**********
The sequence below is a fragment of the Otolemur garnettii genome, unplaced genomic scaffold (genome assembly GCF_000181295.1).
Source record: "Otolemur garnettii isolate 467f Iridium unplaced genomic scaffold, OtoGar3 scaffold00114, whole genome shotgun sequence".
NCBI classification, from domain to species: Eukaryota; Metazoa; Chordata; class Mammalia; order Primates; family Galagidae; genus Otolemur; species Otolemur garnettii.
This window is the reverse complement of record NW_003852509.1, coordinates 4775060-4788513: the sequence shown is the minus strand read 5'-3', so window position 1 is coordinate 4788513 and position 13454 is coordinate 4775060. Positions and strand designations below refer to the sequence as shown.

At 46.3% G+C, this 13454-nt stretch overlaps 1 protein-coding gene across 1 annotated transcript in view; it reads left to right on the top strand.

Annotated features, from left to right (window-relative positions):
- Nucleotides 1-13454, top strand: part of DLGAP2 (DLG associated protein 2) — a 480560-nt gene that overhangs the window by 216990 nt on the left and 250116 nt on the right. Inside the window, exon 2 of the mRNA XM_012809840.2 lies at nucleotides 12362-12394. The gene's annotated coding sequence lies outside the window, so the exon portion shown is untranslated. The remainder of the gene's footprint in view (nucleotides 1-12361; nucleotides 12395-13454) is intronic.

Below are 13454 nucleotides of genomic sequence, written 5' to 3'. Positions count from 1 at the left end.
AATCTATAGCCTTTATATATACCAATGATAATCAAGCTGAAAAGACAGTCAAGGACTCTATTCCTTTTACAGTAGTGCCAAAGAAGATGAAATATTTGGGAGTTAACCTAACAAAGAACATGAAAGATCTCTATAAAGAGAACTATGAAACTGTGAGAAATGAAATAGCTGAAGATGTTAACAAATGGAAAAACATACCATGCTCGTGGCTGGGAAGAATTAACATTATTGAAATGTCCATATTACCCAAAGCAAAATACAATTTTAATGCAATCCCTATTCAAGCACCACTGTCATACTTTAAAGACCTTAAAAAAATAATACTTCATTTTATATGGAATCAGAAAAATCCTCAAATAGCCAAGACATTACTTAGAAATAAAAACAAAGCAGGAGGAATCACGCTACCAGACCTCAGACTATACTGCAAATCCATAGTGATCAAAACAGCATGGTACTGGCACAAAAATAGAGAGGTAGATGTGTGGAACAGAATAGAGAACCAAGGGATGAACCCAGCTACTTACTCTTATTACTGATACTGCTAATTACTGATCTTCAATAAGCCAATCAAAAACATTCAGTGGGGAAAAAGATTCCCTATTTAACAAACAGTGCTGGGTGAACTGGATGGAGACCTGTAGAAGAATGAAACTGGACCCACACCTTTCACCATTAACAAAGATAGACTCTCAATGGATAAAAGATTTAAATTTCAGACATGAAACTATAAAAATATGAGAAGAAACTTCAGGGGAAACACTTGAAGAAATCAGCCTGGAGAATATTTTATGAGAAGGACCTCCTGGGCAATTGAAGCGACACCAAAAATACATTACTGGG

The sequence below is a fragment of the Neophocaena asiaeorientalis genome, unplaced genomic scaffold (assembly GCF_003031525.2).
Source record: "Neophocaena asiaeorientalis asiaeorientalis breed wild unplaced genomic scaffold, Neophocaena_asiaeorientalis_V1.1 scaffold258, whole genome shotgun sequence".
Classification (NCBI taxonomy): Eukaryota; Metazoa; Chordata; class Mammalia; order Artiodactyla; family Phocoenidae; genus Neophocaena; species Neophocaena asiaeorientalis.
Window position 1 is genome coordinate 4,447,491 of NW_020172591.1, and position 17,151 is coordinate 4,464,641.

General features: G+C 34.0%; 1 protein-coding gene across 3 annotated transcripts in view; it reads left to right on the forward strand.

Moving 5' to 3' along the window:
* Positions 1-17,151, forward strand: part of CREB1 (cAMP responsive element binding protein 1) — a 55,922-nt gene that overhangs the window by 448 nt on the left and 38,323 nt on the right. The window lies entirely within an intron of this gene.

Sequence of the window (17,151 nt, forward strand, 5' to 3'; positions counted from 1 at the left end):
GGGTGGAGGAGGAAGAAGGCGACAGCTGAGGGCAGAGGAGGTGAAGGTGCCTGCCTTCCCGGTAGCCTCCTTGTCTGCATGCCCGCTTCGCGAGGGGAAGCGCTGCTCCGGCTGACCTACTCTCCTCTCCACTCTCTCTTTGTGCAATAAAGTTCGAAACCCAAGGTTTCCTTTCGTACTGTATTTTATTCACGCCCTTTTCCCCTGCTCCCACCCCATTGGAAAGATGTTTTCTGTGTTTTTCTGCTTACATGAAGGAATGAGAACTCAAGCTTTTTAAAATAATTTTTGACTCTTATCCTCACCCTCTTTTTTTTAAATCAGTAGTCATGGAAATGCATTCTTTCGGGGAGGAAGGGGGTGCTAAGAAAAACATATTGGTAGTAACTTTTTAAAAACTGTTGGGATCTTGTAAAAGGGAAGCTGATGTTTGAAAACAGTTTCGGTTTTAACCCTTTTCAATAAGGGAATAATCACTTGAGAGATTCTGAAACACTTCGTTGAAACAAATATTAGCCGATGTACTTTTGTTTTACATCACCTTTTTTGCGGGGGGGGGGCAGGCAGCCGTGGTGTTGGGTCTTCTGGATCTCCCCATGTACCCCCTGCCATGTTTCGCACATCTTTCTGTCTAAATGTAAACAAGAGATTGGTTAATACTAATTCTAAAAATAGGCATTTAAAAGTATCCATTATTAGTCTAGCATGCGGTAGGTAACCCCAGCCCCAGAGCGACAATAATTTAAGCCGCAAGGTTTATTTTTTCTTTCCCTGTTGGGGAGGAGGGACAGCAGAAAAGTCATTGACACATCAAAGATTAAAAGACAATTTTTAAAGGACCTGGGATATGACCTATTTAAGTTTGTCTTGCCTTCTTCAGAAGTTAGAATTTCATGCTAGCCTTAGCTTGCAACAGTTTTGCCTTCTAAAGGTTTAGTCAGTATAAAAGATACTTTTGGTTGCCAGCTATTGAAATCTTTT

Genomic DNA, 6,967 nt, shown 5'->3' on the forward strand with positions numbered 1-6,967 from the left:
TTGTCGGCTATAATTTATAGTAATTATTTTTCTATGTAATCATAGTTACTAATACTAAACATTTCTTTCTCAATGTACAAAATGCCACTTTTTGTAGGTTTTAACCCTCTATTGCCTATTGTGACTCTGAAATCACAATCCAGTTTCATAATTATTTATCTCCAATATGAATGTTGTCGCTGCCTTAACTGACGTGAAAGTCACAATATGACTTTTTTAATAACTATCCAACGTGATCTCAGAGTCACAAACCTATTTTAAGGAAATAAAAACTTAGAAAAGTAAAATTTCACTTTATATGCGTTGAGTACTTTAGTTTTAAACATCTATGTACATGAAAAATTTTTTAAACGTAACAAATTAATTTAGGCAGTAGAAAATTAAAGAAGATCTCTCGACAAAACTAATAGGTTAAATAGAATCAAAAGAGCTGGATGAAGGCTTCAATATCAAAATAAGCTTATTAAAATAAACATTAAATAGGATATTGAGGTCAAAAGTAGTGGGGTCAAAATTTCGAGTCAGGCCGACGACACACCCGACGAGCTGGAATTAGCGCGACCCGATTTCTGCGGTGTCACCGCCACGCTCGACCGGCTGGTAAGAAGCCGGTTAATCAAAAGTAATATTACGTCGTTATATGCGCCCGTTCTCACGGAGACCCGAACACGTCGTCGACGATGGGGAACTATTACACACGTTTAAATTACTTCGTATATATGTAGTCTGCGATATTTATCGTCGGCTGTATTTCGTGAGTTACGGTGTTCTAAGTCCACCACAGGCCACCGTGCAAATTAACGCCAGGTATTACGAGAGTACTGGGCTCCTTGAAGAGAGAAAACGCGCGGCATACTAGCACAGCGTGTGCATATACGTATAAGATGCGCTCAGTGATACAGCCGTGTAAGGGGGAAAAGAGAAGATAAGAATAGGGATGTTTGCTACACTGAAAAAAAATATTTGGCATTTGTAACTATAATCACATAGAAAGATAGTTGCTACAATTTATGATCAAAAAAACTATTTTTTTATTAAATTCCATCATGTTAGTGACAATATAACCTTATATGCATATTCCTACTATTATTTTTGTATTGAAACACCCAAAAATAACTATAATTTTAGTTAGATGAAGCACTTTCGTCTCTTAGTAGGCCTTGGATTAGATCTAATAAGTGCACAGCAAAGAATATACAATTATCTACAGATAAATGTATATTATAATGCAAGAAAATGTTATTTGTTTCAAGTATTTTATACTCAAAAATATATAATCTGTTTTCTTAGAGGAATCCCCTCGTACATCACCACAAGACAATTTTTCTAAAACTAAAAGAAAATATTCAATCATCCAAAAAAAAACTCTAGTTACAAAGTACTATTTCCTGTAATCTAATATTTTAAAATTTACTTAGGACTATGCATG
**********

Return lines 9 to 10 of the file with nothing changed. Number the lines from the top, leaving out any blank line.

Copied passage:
AATCTATAGCCTTTATATATACCAATGATAATCAAGCTGAAAAGACAGTCAAGGACTCTATTCCTTTTACAGTAGTGCCAAAGAAGATGAAATATTTGGGAGTTAACCTAACAAAGAACATGAAAGATCTCTATAAAGAGAACTATGAAACTGTGAGAAATGAAATAGCTGAAGATGTTAACAAATGGAAAAACATACCATGCTCGTGGCTGGGAAGAATTAACATTATTGAAATGTCCATATTACCCAAAGCAAAATACAATTTTAATGCAATCCCTATTCAAGCACCACTGTCATACTTTAAAGACCTTAAAAAAATAATACTTCATTTTATATGGAATCAGAAAAATCCTCAAATAGCCAAGACATTACTTAGAAATAAAAACAAAGCAGGAGGAATCACGCTACCAGACCTCAGACTATACTGCAAATCCATAGTGATCAAAACAGCATGGTACTGGCACAAAAATAGAGAGGTAGATGTGTGGAACAGAATAGAGAACCAAGGGATGAACCCAGCTACTTACTCTTATTACTGATACTGCTAATTACTGATCTTCAATAAGCCAATCAAAAACATTCAGTGGGGAAAAAGATTCCCTATTTAACAAACAGTGCTGGGTGAACTGGATGGAGACCTGTAGAAGAATGAAACTGGACCCACACCTTTCACCATTAACAAAGATAGACTCTCAATGGATAAAAGATTTAAATTTCAGACATGAAACTATAAAAATATGAGAAGAAACTTCAGGGGAAACACTTGAAGAAATCAGCCTGGAGAATATTTTATGAGAAGGACCTCCTGGGCAATTGAAGCGACACCAAAAATACATTACTGGG

The sequence below is a fragment of the Neophocaena asiaeorientalis genome, unplaced genomic scaffold (assembly GCF_003031525.2).